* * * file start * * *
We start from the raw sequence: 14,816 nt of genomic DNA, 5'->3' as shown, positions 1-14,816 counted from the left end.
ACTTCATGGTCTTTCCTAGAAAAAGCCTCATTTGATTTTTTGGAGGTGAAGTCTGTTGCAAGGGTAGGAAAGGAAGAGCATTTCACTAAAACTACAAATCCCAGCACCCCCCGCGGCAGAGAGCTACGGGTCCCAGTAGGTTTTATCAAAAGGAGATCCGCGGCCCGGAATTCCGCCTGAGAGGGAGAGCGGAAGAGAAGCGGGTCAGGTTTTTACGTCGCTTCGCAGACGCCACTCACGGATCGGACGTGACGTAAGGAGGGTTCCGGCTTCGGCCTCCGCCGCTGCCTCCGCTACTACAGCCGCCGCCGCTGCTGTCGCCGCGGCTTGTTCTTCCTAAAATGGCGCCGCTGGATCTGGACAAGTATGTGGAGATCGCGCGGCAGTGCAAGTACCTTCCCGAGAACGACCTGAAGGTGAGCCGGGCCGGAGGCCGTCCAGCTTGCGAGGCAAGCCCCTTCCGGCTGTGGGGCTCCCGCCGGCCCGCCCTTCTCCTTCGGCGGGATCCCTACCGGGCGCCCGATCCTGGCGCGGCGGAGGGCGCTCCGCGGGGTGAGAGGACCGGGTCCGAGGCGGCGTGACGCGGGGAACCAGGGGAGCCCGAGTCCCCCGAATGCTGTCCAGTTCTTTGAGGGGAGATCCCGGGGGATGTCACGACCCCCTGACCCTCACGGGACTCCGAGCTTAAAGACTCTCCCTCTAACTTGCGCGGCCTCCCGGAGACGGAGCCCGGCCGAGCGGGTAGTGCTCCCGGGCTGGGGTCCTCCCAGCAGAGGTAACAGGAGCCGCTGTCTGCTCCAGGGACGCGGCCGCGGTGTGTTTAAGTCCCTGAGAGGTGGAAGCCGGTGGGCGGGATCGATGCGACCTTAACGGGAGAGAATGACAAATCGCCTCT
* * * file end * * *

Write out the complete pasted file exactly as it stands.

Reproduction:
We start from the raw sequence: 14,816 nt of genomic DNA, 5'->3' as shown, positions 1-14,816 counted from the left end.
ACTTCATGGTCTTTCCTAGAAAAAGCCTCATTTGATTTTTTGGAGGTGAAGTCTGTTGCAAGGGTAGGAAAGGAAGAGCATTTCACTAAAACTACAAATCCCAGCACCCCCCGCGGCAGAGAGCTACGGGTCCCAGTAGGTTTTATCAAAAGGAGATCCGCGGCCCGGAATTCCGCCTGAGAGGGAGAGCGGAAGAGAAGCGGGTCAGGTTTTTACGTCGCTTCGCAGACGCCACTCACGGATCGGACGTGACGTAAGGAGGGTTCCGGCTTCGGCCTCCGCCGCTGCCTCCGCTACTACAGCCGCCGCCGCTGCTGTCGCCGCGGCTTGTTCTTCCTAAAATGGCGCCGCTGGATCTGGACAAGTATGTGGAGATCGCGCGGCAGTGCAAGTACCTTCCCGAGAACGACCTGAAGGTGAGCCGGGCCGGAGGCCGTCCAGCTTGCGAGGCAAGCCCCTTCCGGCTGTGGGGCTCCCGCCGGCCCGCCCTTCTCCTTCGGCGGGATCCCTACCGGGCGCCCGATCCTGGCGCGGCGGAGGGCGCTCCGCGGGGTGAGAGGACCGGGTCCGAGGCGGCGTGACGCGGGGAACCAGGGGAGCCCGAGTCCCCCGAATGCTGTCCAGTTCTTTGAGGGGAGATCCCGGGGGATGTCACGACCCCCTGACCCTCACGGGACTCCGAGCTTAAAGACTCTCCCTCTAACTTGCGCGGCCTCCCGGAGACGGAGCCCGGCCGAGCGGGTAGTGCTCCCGGGCTGGGGTCCTCCCAGCAGAGGTAACAGGAGCCGCTGTCTGCTCCAGGGACGCGGCCGCGGTGTGTTTAAGTCCCTGAGAGGTGGAAGCCGGTGGGCGGGATCGATGCGACCTTAACGGGAGAGAATGACAAATCGCCTCT